Death Investigations of Cats and Dogs

Unfortunately, death investigations of a majority of free-roaming cats and stray dogs found deceased in the community are unlikely to be performed. Many of these animals will simply be picked up by local public works departments and disposed of.

Through our programs, A Cat Has No Name and A Dog Has No Name, we are currently investigating the cause of death of stray cats and dogs, in order to obtain a better understanding of these mortality events. Some of the goals of this project include:

  • Provide veterinarians and the public a better understanding of the cause of death of cats and dogs
  • Educate veterinary students and veterinary residents on how to perform forensic death investigations
  • Provide law enforcement with the forensic evidence needed to investigate the animal crime, when a case of animal cruelty is suspected

Recent Publications:

  • Stern AW, Muralidhar M, Demagamage T. Prevalence of and Exposure Factors for Infectious Diseases in Free-Roaming Cats From Two Florida Counties. Journal of Shelter Medicine and Community Animal Health 2023. 2(1). doi:10.56771/jsmcah.v2.10.

Forensic Toxicology

A positive methadone detection strip test from the urine of a cat being treated for vehicular trauma
A positive methadone detection strip test from the urine of a cat being treated for vehicular trauma

Exposure of animals to poisons and toxins can be accidental or intentional. In cases where intoxication is suspected, analysis of biological specimens for the toxicant is essential to confirm the intoxication event and determine the appropriate treatment for the intoxication. We are currently studying the use of screening and confirmation testing for several drugs in the laboratory, using traditional and alternative matrices.

Recent Publications:

  • Stern AW, Muralidhar M, Cole C. Evaluation of a human urine barbiturate test to screen for pentobarbital euthanasia of dogs and cats. J Vet Diagn Invest. 2022 Mar;34(2):226-230. doi: 10.1177/10406387211070539. Epub 2022 Jan 10. PMID: 35012382; PMCID: PMC8921820.
  • Stern AW, Muralidhar M. Use of CO-oximetry to confirm carboxyhemoglobinemia in cats involved in secondary arson homicide. Vet Pathol. 2023 Jul;60(4):434-437. doi: 10.1177/03009858231170306. Epub 2023 May 8. PMID: 37154042.
  • Valerio C, Romano MC, Sarma R, Stern AW. Immunoassay testing for barbiturates using alternative matrices in postmortem tissues from cats and dogs. J Anal Toxicol. 2024 Jan 31;48(1):54-61. doi: 10.1093/jat/bkad087. PMID: 37978839.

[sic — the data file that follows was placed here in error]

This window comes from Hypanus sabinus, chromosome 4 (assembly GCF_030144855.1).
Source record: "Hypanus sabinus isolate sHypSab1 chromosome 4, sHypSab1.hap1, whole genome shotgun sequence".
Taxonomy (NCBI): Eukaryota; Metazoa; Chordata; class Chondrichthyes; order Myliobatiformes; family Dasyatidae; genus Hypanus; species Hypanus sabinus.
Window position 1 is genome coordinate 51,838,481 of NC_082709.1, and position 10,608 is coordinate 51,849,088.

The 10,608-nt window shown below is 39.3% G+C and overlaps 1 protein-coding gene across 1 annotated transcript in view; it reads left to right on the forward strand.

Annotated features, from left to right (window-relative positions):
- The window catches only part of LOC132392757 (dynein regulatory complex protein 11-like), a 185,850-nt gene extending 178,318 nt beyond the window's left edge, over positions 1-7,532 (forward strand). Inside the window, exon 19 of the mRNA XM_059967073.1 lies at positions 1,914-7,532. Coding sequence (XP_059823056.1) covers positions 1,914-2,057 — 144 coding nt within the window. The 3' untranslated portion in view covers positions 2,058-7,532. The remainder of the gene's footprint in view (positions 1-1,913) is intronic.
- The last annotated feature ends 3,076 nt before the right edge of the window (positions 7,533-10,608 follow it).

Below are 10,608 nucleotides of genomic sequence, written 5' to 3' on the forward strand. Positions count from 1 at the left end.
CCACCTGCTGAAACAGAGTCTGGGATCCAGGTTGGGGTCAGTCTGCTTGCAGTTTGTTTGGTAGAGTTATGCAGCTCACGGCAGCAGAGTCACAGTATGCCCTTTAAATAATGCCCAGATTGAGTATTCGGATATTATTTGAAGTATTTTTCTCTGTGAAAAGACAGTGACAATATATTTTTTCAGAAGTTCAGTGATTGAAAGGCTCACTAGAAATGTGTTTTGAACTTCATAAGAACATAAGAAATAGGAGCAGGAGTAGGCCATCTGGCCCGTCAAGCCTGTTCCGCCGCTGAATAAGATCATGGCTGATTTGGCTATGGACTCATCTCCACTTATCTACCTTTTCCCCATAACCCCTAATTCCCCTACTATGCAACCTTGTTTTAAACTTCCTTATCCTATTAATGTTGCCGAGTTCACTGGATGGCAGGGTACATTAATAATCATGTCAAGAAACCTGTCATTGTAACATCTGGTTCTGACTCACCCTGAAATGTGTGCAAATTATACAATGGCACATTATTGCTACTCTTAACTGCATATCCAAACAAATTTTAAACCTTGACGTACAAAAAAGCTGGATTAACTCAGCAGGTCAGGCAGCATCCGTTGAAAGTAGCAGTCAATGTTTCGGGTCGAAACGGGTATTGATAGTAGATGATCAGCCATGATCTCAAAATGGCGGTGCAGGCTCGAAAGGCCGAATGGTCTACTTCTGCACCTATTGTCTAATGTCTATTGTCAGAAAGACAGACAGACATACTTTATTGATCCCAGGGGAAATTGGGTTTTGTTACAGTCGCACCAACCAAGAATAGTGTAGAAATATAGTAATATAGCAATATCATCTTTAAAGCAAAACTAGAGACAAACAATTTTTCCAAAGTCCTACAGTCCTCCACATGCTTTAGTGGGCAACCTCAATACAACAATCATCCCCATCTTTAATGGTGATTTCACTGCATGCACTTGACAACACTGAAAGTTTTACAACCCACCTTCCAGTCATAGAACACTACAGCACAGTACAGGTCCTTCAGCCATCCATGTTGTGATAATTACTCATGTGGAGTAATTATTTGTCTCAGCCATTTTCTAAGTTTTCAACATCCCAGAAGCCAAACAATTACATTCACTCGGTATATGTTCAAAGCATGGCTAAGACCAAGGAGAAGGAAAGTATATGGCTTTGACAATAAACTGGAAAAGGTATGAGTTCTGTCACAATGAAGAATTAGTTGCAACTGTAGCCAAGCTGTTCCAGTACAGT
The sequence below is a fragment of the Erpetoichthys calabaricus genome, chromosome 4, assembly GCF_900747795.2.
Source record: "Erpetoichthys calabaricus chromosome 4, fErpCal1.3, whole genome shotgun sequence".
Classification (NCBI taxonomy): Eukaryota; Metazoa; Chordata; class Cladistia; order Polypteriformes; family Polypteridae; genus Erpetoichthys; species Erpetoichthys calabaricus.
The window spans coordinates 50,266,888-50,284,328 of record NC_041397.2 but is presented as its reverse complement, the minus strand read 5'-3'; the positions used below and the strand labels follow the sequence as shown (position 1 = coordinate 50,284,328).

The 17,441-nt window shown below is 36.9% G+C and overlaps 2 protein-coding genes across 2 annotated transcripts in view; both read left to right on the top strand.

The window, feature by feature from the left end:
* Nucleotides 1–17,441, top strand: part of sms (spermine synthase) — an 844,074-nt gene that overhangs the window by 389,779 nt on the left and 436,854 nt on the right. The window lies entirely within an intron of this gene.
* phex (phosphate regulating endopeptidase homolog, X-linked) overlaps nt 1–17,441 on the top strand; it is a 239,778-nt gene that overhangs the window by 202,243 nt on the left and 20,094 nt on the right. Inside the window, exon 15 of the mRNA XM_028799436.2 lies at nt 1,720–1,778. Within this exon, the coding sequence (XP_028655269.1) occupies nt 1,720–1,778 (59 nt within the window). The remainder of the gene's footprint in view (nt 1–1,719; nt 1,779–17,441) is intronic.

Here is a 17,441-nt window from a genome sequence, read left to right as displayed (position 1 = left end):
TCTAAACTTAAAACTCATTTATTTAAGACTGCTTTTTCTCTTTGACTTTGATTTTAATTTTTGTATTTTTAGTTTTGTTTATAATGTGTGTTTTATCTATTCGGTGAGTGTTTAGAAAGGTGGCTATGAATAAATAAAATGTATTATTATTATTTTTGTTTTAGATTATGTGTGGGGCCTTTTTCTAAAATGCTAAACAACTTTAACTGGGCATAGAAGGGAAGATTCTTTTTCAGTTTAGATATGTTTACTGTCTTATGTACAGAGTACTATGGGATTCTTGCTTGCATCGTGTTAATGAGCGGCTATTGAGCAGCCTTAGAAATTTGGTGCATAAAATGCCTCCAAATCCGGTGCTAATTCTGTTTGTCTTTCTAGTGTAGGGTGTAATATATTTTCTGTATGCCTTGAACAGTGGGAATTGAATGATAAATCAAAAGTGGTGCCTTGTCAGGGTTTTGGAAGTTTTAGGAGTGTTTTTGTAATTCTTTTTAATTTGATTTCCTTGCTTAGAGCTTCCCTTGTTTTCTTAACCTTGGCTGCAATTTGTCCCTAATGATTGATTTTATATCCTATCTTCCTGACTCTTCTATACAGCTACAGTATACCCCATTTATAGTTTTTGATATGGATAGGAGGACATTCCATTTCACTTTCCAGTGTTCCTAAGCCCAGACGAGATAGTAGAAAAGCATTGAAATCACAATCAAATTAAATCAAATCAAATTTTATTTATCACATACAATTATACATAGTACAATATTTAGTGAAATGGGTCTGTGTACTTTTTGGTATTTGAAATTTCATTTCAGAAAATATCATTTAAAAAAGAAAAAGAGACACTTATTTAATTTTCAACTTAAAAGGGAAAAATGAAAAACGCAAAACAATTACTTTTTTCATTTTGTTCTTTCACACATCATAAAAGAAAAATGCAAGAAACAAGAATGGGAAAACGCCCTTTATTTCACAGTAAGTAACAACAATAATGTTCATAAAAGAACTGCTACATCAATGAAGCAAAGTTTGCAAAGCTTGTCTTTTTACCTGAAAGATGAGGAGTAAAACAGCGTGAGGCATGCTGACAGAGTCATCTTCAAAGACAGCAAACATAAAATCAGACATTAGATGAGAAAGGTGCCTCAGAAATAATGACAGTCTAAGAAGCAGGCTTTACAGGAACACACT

Postmortem Vitreous Chemistry

In humans, ocular fluid (vitreous) is commonly collected for toxicological analysis during forensic postmortem investigations. This fluid can be analyzed for potassium, sodium, chloride, urea nitrogen, creatinine, and glucose for estimation of time since death, assessment of renal function, evaluation of electrolyte imbalances, and identification of hyperglycemia (diabetes mellitus). The goal of our studies is to explore this modality for use during the forensic autopsy in a variety of animals, including cats, dogs, and horses.

In 2022, we received a John H. Prescott Marine Mammal Rescue Assistance Grant from NOAA, to conduct marine mammal death investigations using forensic science. As part of this funding, our laboratory is looking at the use of vitreous chemistry during these types of investigations.

Recent Publications:

  • Stern AW, Roig D, Valerio C, Denagamage T. Postmortem Analysis of Vitreous Urea Nitrogen, Creatinine, and Magnesium of Renal and Post-Renal Disease in Cats. Toxics. 2023. 11(8):685. doi: 10.3390/toxics11080685.
  • Zorotrian T, Stern AW, Gao H, Costidis A, Fontaine C, Deming A, Harms C, Adams HR. Precision of the Abaxis VetScan VS2 for postmortem biochemical analysis of delphinid vitreous humor. Mar Mam Sci. 2023. 39(3):893-905. doi: 10.1111/mms.13014
  • Stern AW, Muralidhar M. Postmortem Vitreous Humor Analysis in Dogs, Cats and Horses. J Anal Toxicol. 2022. 46(1):103-107. doi: 10.1093/jat/bkaa175.

Injured Wildlife

Brown pelican

The UF Veterinary Forensic Sciences Laboratory advocates for all animals (companion animals, livestock, and wildlife). We want to learn more about injuries to wildlife that appear to be non-natural. Examples of non-natural injuries include entanglements, penetrating wounds (such as an arrow), snare trap injuries, injuries-by-car, etc. We do not respond to injured animal calls. However, we are documenting reported incidents to create a database of wildlife injuries and potentially identify hotspots where issues are occurring.

We are also interested in large-scale injuries and death of wildlife. For example, recently, several dozen brown pelicans in Brevard County, Florida and the southern coast of North Carolina were found dead.

Minimally Invasive Veterinary Autopsy (MIVA)

The minimally invasive veterinary autopsy (MIVA) procedure combines the use of postmortem CT and CT-guided biopsy of organs in order to determine the cause of death. In veterinary medicine, there has been little research on the use of this diagnostic procedure to determine the cause of death of an animal. In animals, a MIVA might be performed because the animal is suspected to have a zoonotic disease or the animal’s owner does not wish to have a conventional autopsy performed. The goal of this study is to determine the usefulness of a MIVA as it relates to a cause of death determination in cats.

Who is Eligible?

Cats that have died or were euthanized due to disease within the thorax or abdomen.

Tissue biopsy of the heart during the minimally invasive autopsy procedure of a cat
Tissue biopsy of the heart during the minimally invasive autopsy procedure of a cat

Interested in participating?

Contact Dr. Adam Stern at for more information.